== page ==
Update: Edited to correct screen measurement figure.

So there I am this morning, preparing some wearable videos featuring the latest and greatest from LG and Samsung (the G Watch R review and Gear S hands-on, if you’re interested), and suddenly the internet explodes. There’s a new thing from Nokia, apparently, a milled metal slab of science featuring Real Aluminum and Real Android, two things everyone has been clamoring for over the last several years of polycarbonate Windows-running Nokias. Now that Nokia is Nokia again and Other-Nokia has been absorbed into Microsoft, the former has the opportunity to do all the things it could never do under the Live Tile-obsessed latter.

Lost? That’s understandable. This story might help clear things up, but it’ll just as likely leave you even more confused because corporate consolidation is confusing. The upshot is this: the part of Nokia that Microsoft didn’t swallow just announced its own Android tablet, and everyone seems to want it. Everyone, that is, except me.

Nokia in name only


A huge reason many people –myself included– love Nokia phones is due to their durable and distinctive hardware. Thanks to a combination of savvy branding and good old fashioned Finnish workmanship, Nokia phones have been revered as nigh-indestructible since before some of you were born. Add to that the sense of stylish fun that came with the new wave of colorful polycarbonate Lumias (including the Lumia 2520 tablet that often serves as my podcast assistant), and it’s no surprise that Nokia has so many die-hard fans the world over.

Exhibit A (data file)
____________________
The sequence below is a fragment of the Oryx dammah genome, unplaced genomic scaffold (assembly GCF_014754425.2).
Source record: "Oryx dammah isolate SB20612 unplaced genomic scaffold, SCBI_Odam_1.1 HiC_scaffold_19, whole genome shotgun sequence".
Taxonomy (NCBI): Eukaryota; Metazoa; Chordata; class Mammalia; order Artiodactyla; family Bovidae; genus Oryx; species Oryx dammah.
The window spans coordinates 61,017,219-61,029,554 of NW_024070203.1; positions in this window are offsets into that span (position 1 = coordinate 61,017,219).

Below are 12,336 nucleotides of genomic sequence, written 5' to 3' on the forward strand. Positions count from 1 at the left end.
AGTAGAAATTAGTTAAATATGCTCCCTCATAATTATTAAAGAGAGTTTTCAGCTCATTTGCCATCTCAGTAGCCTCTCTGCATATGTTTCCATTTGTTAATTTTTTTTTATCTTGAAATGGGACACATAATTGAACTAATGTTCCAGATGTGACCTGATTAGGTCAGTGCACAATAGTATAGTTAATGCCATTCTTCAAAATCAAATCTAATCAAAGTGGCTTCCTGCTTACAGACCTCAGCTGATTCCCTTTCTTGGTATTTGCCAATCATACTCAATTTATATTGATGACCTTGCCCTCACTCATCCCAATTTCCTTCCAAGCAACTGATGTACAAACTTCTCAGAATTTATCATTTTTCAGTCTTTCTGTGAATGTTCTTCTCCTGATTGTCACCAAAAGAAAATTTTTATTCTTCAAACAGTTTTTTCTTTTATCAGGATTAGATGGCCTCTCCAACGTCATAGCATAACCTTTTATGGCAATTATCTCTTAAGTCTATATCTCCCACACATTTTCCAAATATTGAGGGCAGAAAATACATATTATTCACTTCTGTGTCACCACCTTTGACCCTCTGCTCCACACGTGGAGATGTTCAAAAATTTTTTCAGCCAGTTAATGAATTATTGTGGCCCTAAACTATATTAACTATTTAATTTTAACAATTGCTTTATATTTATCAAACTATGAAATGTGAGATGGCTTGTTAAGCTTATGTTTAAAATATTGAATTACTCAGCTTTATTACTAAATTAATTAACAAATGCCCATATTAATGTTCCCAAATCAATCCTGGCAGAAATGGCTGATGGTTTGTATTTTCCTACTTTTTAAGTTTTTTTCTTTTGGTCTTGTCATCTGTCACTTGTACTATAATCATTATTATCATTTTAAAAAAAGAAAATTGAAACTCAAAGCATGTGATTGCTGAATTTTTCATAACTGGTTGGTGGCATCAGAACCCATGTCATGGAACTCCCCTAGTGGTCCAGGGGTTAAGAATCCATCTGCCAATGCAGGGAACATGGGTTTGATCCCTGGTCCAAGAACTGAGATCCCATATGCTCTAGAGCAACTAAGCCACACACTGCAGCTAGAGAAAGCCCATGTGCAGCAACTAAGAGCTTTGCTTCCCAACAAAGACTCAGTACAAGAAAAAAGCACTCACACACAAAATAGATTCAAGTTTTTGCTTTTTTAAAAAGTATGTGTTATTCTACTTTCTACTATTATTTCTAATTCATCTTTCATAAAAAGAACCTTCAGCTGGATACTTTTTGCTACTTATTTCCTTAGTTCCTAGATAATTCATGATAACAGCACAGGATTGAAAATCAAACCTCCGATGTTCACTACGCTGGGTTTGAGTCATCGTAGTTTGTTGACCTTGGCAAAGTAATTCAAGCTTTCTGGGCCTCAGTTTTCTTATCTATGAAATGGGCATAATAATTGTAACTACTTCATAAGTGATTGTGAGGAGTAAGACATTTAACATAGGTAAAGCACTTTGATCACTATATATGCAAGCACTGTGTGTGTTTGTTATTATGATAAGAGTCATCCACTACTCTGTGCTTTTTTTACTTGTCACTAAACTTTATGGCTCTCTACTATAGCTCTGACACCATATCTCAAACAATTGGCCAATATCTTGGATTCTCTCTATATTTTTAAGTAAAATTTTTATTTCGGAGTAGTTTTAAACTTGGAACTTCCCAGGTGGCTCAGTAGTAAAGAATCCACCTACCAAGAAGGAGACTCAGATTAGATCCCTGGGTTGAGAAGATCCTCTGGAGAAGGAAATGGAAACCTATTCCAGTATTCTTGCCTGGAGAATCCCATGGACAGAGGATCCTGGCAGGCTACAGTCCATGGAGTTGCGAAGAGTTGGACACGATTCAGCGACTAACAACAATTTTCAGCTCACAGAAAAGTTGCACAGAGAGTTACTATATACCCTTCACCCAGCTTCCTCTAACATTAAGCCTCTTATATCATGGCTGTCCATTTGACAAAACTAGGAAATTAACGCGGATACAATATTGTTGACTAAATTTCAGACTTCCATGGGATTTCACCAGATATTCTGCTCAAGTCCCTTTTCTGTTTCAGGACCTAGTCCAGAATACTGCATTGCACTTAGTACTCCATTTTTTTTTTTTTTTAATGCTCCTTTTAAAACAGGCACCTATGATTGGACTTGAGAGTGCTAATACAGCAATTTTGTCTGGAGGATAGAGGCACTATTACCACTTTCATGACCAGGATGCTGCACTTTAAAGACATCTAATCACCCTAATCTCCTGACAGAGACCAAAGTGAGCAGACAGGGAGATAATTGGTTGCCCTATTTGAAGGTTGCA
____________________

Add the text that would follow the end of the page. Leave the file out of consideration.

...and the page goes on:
The Nokia N1 tablet is different. The N1 will be built not by Nokia but by the Taiwanese manufacturer Foxconn. That’s not terribly unusual –Foxconn builds iPhones for Apple, after all– and according to the Financial Times, Nokia is very much aware of the danger of annihilating its decades-old brand with a poorly-handled rebadging arrangement. In the same article, the company emphasizes its focus on quality, saying “We are using our own industrial design team – the ones that have designed extremely successful Nokia products in the past – and delivering the design to Foxconn.”

That’s somewhat reassuring, but it’s important to remember that Foxconn isn’t just handling manufacturing. Everything about the N1, from the initial sale to product distribution to post-sale support, will fall under Foxconn’s purview. It may be a Nokia design built to Nokia specs, but you won’t be dealing with Nokia if you have to service the thing.

And even though it was designed by the same folks responsible for some of my favorite smartphones, I’m still having a hard time getting jonesed for the N1 tablet. That’s because …

If I wanted an iPad mini, I’d buy an iPad mini


The only way to say it is to say it: if you don’t agree with me that the N1 tablet is a straight-up iPad mini clone, then we’ve got issues, friend. This isn’t a case of me parroting others’ headlines and observations out of laziness, nor is it a result of my being on Apple’s “biased bloggers” payroll (and while we’re on the subject: get new jokes, trolls). This is a much simpler situation: I have eyeballs, and I recognize a rip-off when I see one.